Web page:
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Rubio Cautions Obama Administration Of Consequences Regarding Increased Travel To Cuba

May 21, 2015 | Press Releases

Washington, D.C.–U.S. Senator Marco Rubio (R-FL), chairman of the Subcommittee on Western Hemisphere, Transnational Crime, Civilian Security, Democracy, Human Rights and Global Women’s Issues, today in a Senate Foreign Relations Committee hearing, cautioned Obama Administration officials of the negative consequences of easing travel restrictions to Cuba.
“If you travel to Cuba, if you stay in a Cuban hotel, in all likelihood you’re staying in a hotel run by the Cuban military; if you rent a car, you’re renting it from the Cuban military; if you fill up your gas tank, you’re filling up from the Cuban military,” Rubio said. “And I would add that if you stay at a hotel, you are staying, in all likelihood, in a confiscated property, a land that was taken from a previous private owner, who was never compensated for it.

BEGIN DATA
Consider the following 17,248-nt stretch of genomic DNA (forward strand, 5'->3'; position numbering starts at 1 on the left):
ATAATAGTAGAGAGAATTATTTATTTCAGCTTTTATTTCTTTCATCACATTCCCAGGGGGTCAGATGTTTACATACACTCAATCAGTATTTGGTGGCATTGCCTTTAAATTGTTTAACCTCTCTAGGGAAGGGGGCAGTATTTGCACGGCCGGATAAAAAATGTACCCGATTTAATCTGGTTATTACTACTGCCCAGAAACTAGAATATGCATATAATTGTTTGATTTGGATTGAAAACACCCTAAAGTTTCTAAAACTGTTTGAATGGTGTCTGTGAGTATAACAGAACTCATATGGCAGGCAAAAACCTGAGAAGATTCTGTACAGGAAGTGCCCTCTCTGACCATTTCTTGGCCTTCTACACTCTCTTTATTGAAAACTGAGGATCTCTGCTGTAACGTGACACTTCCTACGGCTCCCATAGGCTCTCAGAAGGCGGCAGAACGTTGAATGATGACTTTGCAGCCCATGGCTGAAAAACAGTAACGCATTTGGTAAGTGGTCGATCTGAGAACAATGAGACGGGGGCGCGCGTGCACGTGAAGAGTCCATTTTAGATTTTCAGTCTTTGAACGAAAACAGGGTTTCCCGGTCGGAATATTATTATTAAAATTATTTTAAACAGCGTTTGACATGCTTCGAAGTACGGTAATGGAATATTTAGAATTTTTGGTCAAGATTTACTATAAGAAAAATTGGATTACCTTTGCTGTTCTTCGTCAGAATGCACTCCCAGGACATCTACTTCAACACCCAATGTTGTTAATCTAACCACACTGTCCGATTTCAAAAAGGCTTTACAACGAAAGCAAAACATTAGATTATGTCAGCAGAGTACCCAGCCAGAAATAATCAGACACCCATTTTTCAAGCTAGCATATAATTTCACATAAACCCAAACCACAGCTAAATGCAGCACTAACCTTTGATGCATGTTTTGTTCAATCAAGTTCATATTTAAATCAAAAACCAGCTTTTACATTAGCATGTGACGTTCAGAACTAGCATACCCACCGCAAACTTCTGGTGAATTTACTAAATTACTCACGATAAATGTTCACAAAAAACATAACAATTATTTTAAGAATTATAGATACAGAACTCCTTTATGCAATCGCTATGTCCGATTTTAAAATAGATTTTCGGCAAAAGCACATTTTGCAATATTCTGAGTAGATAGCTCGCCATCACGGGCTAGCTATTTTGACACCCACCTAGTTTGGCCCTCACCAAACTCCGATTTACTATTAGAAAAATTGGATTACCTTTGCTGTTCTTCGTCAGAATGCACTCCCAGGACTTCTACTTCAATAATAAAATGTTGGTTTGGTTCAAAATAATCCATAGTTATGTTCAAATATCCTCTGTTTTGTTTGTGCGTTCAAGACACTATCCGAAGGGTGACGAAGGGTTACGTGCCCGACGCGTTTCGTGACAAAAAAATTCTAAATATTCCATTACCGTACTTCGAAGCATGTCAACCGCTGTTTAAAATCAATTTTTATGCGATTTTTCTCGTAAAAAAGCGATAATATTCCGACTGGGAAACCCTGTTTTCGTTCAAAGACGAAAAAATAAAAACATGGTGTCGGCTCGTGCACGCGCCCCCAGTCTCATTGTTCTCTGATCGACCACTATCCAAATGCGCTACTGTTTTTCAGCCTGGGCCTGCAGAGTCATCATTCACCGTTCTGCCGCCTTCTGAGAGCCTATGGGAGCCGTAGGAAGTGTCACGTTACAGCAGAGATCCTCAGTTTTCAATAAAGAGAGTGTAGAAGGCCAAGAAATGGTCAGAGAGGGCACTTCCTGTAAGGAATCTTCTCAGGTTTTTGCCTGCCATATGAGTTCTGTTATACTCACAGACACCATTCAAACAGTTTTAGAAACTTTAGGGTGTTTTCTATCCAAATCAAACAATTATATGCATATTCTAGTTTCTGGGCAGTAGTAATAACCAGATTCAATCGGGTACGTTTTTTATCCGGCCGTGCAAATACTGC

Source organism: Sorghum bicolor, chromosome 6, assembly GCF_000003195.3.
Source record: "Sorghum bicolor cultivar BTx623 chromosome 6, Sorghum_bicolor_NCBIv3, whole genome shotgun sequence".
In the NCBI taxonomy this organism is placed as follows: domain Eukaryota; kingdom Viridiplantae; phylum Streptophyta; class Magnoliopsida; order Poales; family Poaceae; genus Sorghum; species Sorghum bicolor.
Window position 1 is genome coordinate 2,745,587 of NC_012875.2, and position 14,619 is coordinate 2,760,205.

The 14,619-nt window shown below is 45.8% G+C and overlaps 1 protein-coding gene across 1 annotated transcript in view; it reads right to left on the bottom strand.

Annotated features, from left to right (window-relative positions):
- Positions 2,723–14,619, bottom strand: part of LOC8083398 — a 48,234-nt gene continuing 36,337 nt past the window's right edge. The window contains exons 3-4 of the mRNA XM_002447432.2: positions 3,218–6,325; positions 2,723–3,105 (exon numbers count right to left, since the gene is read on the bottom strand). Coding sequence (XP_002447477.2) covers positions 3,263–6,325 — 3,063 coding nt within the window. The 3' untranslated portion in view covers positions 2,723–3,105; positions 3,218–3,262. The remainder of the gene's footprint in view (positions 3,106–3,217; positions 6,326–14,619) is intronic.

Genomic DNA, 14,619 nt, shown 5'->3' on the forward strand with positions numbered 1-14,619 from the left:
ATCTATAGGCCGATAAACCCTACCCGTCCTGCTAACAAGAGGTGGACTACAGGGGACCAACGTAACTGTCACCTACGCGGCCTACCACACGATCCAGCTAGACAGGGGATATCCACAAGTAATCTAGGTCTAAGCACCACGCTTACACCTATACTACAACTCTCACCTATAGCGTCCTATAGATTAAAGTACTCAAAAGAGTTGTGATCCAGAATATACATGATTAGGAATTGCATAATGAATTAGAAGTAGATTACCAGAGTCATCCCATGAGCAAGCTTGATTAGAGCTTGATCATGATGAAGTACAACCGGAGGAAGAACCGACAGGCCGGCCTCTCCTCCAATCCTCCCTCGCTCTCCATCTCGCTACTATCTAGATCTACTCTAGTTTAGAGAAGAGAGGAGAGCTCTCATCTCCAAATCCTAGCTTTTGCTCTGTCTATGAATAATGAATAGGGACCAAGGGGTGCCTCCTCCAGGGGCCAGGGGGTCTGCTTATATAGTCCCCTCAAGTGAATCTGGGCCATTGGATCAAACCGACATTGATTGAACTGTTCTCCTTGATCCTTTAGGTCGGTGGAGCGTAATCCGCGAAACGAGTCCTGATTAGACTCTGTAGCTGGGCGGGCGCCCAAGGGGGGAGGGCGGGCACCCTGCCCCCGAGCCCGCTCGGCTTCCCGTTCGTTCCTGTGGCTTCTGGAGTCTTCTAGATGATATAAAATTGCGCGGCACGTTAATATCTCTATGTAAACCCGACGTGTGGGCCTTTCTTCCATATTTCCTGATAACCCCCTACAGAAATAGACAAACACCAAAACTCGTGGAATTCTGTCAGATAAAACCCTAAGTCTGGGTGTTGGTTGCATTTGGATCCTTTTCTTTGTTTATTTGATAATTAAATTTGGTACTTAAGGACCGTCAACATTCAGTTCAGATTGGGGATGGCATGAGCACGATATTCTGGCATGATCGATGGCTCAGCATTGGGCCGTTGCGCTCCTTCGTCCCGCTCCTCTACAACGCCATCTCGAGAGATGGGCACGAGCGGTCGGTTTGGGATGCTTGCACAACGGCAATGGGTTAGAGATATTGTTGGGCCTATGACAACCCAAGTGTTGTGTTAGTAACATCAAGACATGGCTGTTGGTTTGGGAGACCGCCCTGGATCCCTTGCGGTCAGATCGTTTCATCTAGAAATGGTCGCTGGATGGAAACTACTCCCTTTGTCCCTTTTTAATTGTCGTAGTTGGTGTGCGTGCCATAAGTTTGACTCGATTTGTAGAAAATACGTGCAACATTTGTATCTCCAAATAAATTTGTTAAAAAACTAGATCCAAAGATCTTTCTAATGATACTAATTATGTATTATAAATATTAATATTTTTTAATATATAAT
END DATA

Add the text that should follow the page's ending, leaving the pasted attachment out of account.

“In essence, when you travel to Cuba, and stay in one of these hotels, not only are you putting money in the hands of the Cuban government, you’re trafficking in stolen goods, because it is a property that belonged to a private holder, some of them American citizens, who were never compensated for it,” Rubio added. “So when we talk about increased travel to Cuba and more commerce with Cuba through travel, what we’re really talking about is increased business ties with the Cuban military.”
Rubio also touched on the differences in the human rights records of the U.S. and Cuba and asked questions about the Castro regime’s restrictions on the Cuban people’s access to Internet and technology on the island.
A video of the exchange is available here.